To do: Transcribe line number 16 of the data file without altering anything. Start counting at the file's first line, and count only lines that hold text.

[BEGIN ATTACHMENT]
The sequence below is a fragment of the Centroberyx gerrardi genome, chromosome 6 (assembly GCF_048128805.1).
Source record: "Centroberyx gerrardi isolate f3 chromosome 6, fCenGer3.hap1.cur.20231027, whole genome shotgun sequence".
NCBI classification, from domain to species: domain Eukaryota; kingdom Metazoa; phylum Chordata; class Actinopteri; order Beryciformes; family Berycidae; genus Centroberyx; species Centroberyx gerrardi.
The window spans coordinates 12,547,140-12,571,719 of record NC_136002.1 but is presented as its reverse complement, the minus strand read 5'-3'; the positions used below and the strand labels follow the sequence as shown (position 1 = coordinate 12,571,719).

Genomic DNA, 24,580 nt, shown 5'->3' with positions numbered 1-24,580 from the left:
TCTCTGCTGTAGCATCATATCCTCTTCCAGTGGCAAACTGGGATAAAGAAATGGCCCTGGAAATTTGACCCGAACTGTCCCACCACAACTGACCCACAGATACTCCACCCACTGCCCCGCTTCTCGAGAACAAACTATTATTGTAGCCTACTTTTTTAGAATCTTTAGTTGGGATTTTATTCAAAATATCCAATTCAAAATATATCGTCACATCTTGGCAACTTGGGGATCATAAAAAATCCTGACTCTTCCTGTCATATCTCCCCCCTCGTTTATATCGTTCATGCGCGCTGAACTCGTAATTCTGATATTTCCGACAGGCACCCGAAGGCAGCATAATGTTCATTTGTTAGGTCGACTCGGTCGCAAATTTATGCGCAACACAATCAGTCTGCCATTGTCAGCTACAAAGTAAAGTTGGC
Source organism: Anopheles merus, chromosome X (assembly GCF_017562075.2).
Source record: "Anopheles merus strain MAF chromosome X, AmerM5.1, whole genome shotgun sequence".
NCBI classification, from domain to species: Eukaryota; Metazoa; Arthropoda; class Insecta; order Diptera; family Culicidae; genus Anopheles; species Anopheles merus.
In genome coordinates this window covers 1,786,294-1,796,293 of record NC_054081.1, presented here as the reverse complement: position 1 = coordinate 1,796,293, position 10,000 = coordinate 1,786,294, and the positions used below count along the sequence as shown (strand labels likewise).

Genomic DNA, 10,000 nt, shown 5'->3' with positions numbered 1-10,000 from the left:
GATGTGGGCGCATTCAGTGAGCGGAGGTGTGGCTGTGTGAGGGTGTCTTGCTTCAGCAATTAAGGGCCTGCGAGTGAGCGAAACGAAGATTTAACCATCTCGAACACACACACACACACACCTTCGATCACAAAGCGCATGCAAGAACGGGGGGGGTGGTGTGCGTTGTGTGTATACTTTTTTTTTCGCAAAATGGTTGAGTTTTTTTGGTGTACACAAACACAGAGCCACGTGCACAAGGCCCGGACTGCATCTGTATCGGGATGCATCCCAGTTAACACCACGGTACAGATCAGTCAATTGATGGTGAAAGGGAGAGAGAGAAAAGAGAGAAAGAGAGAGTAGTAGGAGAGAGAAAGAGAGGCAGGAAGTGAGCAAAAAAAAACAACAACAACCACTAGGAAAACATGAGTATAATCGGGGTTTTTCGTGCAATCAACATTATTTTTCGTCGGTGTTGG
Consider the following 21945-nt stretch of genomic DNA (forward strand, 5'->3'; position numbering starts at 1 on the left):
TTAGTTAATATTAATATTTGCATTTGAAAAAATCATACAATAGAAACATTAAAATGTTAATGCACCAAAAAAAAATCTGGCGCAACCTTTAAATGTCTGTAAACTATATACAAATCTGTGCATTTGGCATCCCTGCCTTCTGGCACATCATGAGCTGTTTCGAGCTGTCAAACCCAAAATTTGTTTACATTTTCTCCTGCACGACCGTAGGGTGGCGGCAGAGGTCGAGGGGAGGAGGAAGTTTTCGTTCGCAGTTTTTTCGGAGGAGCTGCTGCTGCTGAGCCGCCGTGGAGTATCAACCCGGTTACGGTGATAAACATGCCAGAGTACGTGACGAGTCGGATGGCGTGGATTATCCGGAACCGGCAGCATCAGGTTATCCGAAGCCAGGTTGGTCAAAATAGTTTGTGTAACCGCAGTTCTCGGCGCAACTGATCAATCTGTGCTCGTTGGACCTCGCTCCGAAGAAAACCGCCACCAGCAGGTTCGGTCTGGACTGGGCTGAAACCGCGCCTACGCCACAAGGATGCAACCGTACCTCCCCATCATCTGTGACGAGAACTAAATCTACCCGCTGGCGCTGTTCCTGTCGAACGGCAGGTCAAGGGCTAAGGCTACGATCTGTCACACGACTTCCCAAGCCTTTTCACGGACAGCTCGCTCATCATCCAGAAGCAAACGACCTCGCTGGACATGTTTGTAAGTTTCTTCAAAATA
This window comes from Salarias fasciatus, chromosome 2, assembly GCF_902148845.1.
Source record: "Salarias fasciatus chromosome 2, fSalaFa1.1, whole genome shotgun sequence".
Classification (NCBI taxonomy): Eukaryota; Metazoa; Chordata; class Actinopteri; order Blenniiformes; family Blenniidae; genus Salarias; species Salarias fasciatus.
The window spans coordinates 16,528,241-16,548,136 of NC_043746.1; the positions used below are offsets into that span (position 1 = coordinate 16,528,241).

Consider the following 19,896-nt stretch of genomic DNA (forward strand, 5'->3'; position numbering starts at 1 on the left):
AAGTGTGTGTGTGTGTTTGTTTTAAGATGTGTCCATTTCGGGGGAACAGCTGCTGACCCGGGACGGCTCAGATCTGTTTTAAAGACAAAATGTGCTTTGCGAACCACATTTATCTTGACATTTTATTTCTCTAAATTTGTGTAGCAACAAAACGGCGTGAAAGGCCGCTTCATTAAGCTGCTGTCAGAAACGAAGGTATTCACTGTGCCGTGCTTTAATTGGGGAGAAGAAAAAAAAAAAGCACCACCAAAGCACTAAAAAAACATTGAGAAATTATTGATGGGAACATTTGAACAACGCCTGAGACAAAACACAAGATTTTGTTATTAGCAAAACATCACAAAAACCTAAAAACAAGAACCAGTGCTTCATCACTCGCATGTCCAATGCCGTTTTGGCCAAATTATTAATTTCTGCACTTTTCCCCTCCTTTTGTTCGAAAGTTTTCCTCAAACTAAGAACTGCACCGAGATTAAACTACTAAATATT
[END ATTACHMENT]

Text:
Source record: "Salarias fasciatus chromosome 2, fSalaFa1.1, whole genome shotgun sequence".